I would like to spend several Sundays seeking to understand how this humble shepherd boy became a man after God’s Own heart.  Some may wonder why we would even bother to spend time on a man who has been dead some three thousand years.  The short answer to that is this: David achieved in his life something that God wants each of His children to achieve.  David achieved something that many of us fail to accomplish.  David became a man after God’s Own heart and a study of his life can teach us how to do that too.

Now, David was not perfect. In fact, he was far from it!  He failed, and he failed big, but he kept short accounts with God.  He sinned, but he was quick to confess and he manifested genuine heart repentance.  David has much that he can teach us about obedience, faith and worship.  So, as the Lord leads in these coming weeks, let’s look together at David: A Man after God’s Own Heart.

1 Samuel 16:1-13


Intro: This chapter opens with God reminding Samuel of the fact that He has rejected Saul as king of Israel.  Saul was chosen as king because the people wanted to be like the other nations around them, 1 Sam. 8:1-5.  Up to that point, God had ruled the nation, raising up leaders as they were needed.  This was how things operated all way from the time of Moses through the days of the Judges.  They were warned that elevating a man to the throne would bring political corruption and trouble, 1 Sam. 8:7-21.  When Saul was chosen to be their king, the people were elated.  He was fine physical specimen, standing head and shoulders taller than anyone else in Israel, 1 Sam. 9:2.  While he may have been a giant among men, he was a spiritual pygmy!  Saul was a jealous man, who lived for the praises of the people.  He tended to overstep his boundaries and was guilty of gross disobedience to the commands of the Lord.  As a result, the Lord proved to Israel the dangers of a human king and God rejected Saul as the king of His people.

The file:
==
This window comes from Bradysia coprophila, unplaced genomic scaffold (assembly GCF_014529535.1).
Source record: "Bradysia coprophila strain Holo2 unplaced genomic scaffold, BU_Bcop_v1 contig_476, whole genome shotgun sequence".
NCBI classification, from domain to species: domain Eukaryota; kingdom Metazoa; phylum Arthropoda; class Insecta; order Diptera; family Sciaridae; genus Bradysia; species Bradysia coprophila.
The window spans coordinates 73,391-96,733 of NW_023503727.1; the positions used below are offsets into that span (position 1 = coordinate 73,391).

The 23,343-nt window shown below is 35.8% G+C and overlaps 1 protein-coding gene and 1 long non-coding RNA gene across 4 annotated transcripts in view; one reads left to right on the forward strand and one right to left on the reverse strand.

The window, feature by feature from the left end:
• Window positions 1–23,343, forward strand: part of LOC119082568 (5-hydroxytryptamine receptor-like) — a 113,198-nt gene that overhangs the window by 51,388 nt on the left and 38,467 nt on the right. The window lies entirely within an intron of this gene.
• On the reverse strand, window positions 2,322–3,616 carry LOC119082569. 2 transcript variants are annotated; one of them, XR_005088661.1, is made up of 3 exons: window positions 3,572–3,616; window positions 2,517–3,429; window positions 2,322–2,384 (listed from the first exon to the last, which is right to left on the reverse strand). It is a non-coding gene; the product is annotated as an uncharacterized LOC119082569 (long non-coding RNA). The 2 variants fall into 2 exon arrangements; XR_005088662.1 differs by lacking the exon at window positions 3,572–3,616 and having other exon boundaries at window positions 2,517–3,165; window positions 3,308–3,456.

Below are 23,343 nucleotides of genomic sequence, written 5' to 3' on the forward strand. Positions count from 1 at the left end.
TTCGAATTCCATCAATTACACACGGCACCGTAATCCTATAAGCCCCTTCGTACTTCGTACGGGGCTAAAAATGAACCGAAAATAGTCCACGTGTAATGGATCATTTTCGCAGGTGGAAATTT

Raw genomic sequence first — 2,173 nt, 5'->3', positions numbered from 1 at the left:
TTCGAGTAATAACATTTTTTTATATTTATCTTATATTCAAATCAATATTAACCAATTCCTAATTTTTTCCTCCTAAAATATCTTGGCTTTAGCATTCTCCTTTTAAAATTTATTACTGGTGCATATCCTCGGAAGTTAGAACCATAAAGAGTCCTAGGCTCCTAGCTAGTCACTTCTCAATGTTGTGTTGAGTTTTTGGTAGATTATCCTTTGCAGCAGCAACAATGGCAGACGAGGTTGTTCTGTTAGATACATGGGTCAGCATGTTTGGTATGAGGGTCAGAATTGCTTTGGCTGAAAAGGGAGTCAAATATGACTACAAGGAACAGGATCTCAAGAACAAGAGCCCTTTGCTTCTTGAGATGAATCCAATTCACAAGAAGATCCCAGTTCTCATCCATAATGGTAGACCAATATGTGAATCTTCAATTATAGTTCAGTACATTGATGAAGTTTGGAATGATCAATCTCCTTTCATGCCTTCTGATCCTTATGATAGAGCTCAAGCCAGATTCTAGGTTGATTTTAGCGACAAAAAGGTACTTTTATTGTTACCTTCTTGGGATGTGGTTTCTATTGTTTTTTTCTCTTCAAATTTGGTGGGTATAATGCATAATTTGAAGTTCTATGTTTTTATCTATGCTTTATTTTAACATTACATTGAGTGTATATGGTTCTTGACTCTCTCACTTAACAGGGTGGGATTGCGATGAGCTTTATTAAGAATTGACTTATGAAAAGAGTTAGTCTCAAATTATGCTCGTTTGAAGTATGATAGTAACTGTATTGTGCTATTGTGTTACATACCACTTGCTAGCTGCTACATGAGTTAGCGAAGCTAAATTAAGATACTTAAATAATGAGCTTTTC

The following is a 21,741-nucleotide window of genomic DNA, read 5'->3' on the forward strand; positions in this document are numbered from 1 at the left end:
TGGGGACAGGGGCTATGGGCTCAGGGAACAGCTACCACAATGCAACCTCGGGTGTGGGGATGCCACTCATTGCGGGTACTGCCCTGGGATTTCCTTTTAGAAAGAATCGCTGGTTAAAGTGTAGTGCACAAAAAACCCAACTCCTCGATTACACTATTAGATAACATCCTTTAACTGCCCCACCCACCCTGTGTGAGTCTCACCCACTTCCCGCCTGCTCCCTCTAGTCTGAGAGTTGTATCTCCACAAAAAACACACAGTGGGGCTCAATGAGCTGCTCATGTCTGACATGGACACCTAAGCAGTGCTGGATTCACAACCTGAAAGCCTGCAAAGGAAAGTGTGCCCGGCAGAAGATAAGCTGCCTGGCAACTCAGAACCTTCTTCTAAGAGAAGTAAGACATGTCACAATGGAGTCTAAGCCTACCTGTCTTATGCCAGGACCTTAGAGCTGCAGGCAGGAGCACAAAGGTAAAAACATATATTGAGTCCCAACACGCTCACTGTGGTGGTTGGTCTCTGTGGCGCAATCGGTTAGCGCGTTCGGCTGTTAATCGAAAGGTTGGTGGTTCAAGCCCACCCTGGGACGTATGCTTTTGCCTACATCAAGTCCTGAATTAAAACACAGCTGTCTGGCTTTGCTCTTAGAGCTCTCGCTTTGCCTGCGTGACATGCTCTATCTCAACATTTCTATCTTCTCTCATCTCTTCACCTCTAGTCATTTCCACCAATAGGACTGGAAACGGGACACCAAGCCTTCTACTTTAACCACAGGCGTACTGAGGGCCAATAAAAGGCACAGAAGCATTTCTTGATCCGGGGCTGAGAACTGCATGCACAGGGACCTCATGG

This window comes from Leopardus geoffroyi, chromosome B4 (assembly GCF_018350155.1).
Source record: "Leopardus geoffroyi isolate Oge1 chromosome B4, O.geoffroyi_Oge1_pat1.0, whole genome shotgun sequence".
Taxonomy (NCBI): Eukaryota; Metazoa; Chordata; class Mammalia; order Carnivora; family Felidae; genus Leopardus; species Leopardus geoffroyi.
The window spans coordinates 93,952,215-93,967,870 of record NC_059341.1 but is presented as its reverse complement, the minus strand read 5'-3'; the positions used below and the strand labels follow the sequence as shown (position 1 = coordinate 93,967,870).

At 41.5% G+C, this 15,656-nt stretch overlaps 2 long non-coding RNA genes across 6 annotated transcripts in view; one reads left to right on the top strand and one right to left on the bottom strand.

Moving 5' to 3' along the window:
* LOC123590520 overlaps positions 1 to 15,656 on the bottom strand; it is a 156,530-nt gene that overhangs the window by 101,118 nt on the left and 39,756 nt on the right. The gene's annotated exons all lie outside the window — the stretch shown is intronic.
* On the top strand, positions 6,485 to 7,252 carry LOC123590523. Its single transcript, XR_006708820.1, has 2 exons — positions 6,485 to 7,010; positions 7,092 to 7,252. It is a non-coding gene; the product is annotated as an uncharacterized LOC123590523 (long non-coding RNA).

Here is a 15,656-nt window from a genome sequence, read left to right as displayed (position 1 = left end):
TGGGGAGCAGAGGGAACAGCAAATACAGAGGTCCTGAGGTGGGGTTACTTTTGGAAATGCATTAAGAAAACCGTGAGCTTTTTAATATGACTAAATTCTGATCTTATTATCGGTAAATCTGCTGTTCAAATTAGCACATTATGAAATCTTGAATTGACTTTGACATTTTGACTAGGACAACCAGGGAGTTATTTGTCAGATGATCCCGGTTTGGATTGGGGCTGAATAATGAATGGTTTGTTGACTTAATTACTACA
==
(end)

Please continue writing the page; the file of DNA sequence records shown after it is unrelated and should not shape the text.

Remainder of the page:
As a result of Saul’s rebellion, God chooses a new king to rule over Israel.  He chooses a young man named David.  When God chooses David, He chooses an unlikely candidate for such a lofty and powerful office.  In God’s choice of David as king, we are allowed to see something of the process God uses when He would choose someone to work for Him.

Today, I want to preach for a little while on How God Chooses.  It may be that He has His hand on someone in this very room.  It may be that He is about to choose someone from our number to go to work for Him.  I know He is looking for such people this evening.  Let’s notice the teachings in this passage as we think about How God Chooses


  1. His Choice Involves Sovereign Providence – It is against the backdrop of rebellion and rejection that God begins the process of choosing a new king for Israel.  He was ready to raise up a new king and the people had been made ready to accept a new king.  God worked behind the scenes during those difficult days in Israel’s history to prepare the way for His plan to be fulfilled.